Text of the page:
Barring the players rejecting the proposed labour deal deal, the NHL officially re-opens for business Saturday. That marks the start of a six-day window in which clubs can determine buyouts and a nine-day period to negotiate exclusively with their own unrestricted free agents. Player agents better be quick learners. They'll be under the gun just 24 hours after wrapping up their orientation sessions with the NHL Players' Association in Toronto IMG's J.P. Barry is expecting "one of the busiest summers ever." "There will an extreme amount of work for everybody," he said Tuesday from Calgary.

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NHL Talking with Four Cable Outlets

The National Hockey League is talking to four parties interested in the cable TV telecast rights--ESPN, Comcast, Turner and Viacom's Spike TV, according to sources familiar with the discussions. ESPN exercised its option to drop the final year of its rights following the end of this past canceled NHL season. ESPN was paying $70 million per season for the rights. With the expected ratification of the new players' collective bargaining agreement this week, the next season is on schedule, and now the cable rights talks have heated up. Sources close to the talks said they are just in the preliminary stages and there is no deadline for reaching a new TV rights agreement. The NHL has a deal already in place for next season for the broadcast TV rights with NBC, but that is a revenue/expense share deal, in which the NHL does not just get rights money.

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Spread the Hockey Gospel

from Terry Frei of ESPN

, In April, while on a book-promotion trip made possible because Gary Bettman and Bob Goodenow had twiddled their thumbs and thumbed their noses at NHL fans, I detoured from media and bookstore appearances to speak to a fifth- and sixth-grade class at Blessed Sacrament School in Madison, Wis. When Father Pat Norris opened the floor to questions, they came in quick succession. And were they about books or writing? Nope. First question: "When's the NHL coming back?" And then, all from different kids: "Do you know Joe Sakic?" "Peter Forsberg?" "Steve Yzerman?" Yes, the Wisconsin Badgers' home arena was within walking distance, and the sport always has been almost as big a deal in Madison as Plaza Burgers and State Street Brats, but I still was surprised. It turned out that more than one of the students was a rink rat, and the hockey interest in the class largely crossed all the aisles. Interestingly, though, these kids were within driving distance of Chicago, but because they had limited opportunities to see the Blackhawks on television, they weren't asking about Jocelyn Thibault.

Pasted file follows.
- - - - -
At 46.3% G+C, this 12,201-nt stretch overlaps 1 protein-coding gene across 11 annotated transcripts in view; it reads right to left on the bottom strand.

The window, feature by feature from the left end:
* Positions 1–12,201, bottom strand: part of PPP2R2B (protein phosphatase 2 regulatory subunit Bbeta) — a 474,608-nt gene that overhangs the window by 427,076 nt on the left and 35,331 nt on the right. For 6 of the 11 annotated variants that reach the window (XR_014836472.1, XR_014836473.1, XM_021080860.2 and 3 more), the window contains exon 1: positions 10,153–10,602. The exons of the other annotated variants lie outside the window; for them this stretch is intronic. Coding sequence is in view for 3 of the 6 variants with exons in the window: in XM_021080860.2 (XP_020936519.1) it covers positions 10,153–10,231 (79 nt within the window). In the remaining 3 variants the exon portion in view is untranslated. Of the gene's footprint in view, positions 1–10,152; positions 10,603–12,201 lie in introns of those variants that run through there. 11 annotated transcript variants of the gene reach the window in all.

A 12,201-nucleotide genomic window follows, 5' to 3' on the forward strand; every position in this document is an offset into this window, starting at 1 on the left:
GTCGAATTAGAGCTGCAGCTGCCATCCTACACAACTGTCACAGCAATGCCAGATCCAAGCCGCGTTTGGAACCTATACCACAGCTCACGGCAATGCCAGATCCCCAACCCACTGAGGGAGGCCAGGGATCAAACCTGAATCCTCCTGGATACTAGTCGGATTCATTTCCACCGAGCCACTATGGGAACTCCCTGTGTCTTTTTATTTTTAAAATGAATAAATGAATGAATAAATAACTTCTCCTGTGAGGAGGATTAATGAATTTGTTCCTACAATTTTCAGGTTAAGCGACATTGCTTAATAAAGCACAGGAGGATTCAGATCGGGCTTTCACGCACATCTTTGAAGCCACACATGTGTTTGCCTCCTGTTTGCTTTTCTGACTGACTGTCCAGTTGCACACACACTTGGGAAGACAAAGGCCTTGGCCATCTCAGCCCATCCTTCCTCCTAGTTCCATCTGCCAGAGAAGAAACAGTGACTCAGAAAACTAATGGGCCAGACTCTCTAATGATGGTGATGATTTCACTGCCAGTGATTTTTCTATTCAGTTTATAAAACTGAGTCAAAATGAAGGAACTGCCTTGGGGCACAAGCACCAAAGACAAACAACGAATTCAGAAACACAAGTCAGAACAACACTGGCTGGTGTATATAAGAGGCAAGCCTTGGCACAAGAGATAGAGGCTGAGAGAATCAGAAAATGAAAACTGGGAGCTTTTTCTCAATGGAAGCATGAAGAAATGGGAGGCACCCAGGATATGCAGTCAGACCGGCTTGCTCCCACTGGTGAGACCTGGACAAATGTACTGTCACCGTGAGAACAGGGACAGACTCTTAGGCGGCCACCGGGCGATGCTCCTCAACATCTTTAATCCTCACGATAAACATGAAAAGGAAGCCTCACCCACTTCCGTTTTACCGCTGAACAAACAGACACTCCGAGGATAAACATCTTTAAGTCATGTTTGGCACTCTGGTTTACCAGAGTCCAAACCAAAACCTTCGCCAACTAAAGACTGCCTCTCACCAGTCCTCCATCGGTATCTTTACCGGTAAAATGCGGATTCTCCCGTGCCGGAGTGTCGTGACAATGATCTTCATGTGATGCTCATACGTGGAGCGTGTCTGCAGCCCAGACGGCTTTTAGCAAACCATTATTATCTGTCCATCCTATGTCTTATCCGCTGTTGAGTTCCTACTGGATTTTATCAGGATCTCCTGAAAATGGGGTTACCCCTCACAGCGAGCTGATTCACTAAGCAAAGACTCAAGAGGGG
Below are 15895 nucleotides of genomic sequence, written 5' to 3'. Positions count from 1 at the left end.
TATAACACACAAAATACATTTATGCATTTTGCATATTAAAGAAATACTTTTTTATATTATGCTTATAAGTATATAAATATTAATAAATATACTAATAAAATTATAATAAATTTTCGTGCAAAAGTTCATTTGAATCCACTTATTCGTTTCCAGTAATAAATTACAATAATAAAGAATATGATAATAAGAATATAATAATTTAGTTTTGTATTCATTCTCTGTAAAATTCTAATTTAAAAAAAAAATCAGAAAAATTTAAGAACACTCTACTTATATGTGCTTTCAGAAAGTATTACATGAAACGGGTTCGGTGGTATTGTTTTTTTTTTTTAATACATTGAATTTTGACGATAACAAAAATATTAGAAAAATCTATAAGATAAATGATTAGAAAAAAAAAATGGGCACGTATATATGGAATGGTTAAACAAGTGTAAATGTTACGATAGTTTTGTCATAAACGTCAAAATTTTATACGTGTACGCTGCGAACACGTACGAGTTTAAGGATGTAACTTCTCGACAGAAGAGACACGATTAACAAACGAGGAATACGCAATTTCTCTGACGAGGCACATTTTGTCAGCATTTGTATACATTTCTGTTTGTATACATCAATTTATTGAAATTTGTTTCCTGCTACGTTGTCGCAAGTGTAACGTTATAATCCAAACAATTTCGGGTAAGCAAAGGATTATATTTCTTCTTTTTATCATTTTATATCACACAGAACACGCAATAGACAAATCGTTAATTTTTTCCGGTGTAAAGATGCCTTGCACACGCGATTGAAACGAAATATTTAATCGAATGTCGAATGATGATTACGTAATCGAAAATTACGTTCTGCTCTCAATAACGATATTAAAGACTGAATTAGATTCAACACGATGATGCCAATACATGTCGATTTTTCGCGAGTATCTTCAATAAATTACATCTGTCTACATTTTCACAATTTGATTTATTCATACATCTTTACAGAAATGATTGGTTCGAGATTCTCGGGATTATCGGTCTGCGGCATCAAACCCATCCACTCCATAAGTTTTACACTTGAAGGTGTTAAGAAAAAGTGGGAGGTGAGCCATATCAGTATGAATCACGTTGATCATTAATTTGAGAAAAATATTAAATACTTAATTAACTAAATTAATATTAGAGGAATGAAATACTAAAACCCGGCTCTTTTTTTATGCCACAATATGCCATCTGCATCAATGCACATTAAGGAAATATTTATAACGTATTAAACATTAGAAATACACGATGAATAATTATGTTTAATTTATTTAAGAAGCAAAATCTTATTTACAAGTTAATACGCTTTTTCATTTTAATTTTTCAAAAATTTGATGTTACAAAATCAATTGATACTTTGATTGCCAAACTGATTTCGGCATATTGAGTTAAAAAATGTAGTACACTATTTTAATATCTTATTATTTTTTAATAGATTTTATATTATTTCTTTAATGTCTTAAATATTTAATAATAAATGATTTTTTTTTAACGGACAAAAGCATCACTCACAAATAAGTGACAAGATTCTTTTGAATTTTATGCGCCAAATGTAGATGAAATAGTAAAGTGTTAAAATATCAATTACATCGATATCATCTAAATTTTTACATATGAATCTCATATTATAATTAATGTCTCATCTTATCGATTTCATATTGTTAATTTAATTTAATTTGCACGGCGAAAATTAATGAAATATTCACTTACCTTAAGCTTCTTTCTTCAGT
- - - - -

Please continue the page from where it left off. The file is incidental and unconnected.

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Leafs Lunch

Bill Watters said Colin Campbell wants a slight change to some of the rules while Bettman wants significant changes to the rules and how the game is played. Please Gary, don't turn this game into a circus!!! Plus, don't say well if it doesn't work, we can always change it back; this upcoming year is critical in the fans eyes, especially those who may be watching for the first time.

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Goodenow Knocked Out

from The Hockey News,

The careers of famous fighters rarely end gracefully. Whether it’s Mike Tyson, Sugar Ray Leonard, Riddick Bowe or Kathie Lee Gifford, the story almost always ends the same: an underestimated opponent, an overblown sense of self, and a close-up view of the canvas. The man who once was arguably the NHL’s most prodigious punchers now knows the feeling. His name is Bob Goodenow, his job is NHLPA leader – and after the players’ loud-and-clear “no mas” put an end to the lockout, he ought to start packing his parachute. Because after so many years of unstoppable pushing, Goodenow has been shoved back hard, and is all but fated to fade ¬into “bolivion”, as Tyson so aptly put it. A decade ago, boxing’s “eye of the tiger” had its legal equal in Goodenow, who used to be the NHLPA’s Luke Skywalker to Alan Eagleson’s Darth Vader. Goodenow didn’t nibble at and blow in owners’ ears, as Eagleson became infamous for. He bit ‘em off like Tyson did, spit ‘em out, used ‘em as hacky sacks, strung ‘em together and wore ‘em as a necklace. He wanted reparations for the NHL’s owner-on-player crimes of the past, as repellent as they were legion, and he got them.

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About Kukla's Korner Hockey

Paul Kukla founded Kukla’s Korner in 2005 and the site has since become the must-read site on the ‘net for all the latest happenings around the NHL.

From breaking news to in-depth stories around the league, KK Hockey is updated with fresh stories all day long and will bring you the latest news as quickly as possible.

Email Paul anytime at pk@kuklaskorner.com